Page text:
Brian Marvel, president of the Peace Officers Research Association of California (PORAC), which represents more than 77,000 law enforcement professionals in the state, said a board with that makeup will not be fair or equitable and cannot offer real due process to the officers under scrutiny.

“I can guarantee you that there's probably no license or program in the entire United States where two-thirds of the people that sit on that panel are predisposed to be against the person coming before them,” Marvel said.

But supporters of the legislation note that the advisory board would be just one step in a multilayer process.

Ultimately POST would define what actions constitute serious misconduct and have the final say on officer decertification. Officers would also have an opportunity to appeal any decision.

Lizzie Buchen, a lobbyist advocating for SB 2 on behalf of the American Civil Liberties Union, said civilian oversight is necessary because the public has lost faith in law enforcement's ability to fully police themselves.

“We think that with law enforcement really dominating this whole process, it's really important that we have that one layer that is mostly civilians,’’ Buchen said. “To ensure that they have an opportunity to have a say in the process as well.”

Law enforcement groups successfully removed another provision of the bill they objected to, which would have made it easier for the public to sue police officers who commit misconduct while on duty. Marvel and others argued the provision would open up not only police officers but also taxpayers to enormous liability.

In order to get enough support to move the bill out of the state Senate Appropriations Committee, Bradford agreed last week to drop the provision and keep police officers protected from most civil lawsuits.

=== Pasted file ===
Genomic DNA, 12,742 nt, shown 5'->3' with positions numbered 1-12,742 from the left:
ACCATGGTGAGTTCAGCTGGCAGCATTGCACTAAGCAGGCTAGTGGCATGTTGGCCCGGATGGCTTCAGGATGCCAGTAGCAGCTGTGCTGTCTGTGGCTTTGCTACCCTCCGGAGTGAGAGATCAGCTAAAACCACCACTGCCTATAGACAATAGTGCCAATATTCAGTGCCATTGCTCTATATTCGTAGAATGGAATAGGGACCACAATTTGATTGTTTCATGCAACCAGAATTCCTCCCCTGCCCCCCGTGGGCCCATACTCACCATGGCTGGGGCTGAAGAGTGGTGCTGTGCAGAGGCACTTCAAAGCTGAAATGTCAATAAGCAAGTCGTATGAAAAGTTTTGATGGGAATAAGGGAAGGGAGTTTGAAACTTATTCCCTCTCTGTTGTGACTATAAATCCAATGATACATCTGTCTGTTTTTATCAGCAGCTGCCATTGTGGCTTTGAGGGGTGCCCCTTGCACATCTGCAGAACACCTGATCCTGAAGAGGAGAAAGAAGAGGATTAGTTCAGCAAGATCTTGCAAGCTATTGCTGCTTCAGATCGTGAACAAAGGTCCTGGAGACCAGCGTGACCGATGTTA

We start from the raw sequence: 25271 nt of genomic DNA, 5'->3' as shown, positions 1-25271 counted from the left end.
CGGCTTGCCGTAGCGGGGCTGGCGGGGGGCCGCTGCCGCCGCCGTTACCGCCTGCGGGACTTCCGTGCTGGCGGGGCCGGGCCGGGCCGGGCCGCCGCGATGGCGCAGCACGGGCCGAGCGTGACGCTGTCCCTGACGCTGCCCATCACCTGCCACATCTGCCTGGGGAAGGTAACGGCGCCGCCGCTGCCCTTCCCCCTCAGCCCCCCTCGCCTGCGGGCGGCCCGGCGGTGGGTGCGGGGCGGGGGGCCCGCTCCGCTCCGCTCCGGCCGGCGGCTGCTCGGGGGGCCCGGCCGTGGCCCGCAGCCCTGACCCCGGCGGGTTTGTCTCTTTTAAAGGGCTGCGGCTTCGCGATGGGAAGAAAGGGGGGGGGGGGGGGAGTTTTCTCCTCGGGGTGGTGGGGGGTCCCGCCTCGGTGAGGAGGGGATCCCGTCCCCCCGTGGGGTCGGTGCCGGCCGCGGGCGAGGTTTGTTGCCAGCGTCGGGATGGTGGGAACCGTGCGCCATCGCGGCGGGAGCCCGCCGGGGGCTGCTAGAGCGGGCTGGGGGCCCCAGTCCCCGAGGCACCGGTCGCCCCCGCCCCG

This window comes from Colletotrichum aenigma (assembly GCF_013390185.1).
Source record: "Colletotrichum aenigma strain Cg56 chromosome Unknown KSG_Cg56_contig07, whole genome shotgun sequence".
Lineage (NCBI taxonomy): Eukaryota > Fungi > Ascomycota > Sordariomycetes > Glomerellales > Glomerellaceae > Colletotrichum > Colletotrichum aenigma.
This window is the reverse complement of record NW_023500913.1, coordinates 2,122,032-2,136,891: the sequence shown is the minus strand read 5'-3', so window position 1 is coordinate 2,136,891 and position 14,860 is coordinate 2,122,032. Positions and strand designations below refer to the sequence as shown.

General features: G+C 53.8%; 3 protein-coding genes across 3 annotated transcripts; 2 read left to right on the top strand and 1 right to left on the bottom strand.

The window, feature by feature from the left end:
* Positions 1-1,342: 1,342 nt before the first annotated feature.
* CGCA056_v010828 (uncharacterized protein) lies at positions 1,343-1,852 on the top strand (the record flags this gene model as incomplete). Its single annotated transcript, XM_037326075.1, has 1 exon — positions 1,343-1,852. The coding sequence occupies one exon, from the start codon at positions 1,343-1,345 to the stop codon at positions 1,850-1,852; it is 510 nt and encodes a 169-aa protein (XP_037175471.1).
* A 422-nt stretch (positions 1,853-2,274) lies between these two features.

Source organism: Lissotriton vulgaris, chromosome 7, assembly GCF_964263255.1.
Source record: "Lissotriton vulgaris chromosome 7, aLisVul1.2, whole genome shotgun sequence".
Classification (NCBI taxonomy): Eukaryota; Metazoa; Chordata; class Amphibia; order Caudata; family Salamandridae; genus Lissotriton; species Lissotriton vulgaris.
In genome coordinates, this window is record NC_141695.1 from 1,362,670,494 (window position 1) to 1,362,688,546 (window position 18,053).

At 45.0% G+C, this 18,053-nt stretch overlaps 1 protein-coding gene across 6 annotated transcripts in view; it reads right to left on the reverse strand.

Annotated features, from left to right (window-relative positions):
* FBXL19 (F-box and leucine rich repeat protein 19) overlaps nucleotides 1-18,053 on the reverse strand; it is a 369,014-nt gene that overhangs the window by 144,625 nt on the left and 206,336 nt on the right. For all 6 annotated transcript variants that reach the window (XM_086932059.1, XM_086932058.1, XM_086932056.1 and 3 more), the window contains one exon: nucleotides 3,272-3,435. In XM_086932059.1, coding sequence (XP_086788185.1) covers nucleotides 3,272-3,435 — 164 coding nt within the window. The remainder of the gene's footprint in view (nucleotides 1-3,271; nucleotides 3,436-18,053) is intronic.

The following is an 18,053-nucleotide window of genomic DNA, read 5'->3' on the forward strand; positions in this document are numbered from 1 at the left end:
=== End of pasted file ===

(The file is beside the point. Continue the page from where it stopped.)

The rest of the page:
“While the amendments we negotiated are difficult to accept, compromise requires us to work together and find common ground in pursuit of the best policy for Californians," Bradford said in a statement after the changes were made public.

The bill will now have to clear the state Senate by June 4, before heading to the Assembly for consideration.

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The intense disagreements over the bill’s details show that even in a state known for being politically progressive — and even in the wake of last summer’s uprisings against racism and police brutality — getting lawmakers to embrace wholesale police reform remains politically challenging.

Yet, after years of law enforcement groups exercising outsized power in Sacramento, things do seem to be shifting politically, said Buchen, the ACLU lobbyist.

“Their grip on the Legislature, which used to be iron-fisted, has really loosened,” she said. “We're seeing, increasingly, members of the Legislature declare that they're not going to accept contributions from law enforcement, their campaign contributions are becoming toxic. People don't want to be seen as being in the pocket of law enforcement unions.”

Though advocates consider SB 2 to be the most significant California police reform proposal this year, lawmakers are also considering a host of other bills that would, among other things, require police officers to intervene if they see their colleagues using excessive force; have community-based organizations more frequently respond to certain 911 calls; and a crackdown on officers making false reports.

For many family members of those killed by police, it’s a fight worth undertaking, one that activists like Michelle Monterrosa say they’re doing not only for their lost loved ones, but also for other families who have experienced police violence.

“If I don't do it, who will?” she said. “SB 2 can have a ripple effect into many new legislations and bills to come after it. And I really hope that here in California, we do see more accountability.”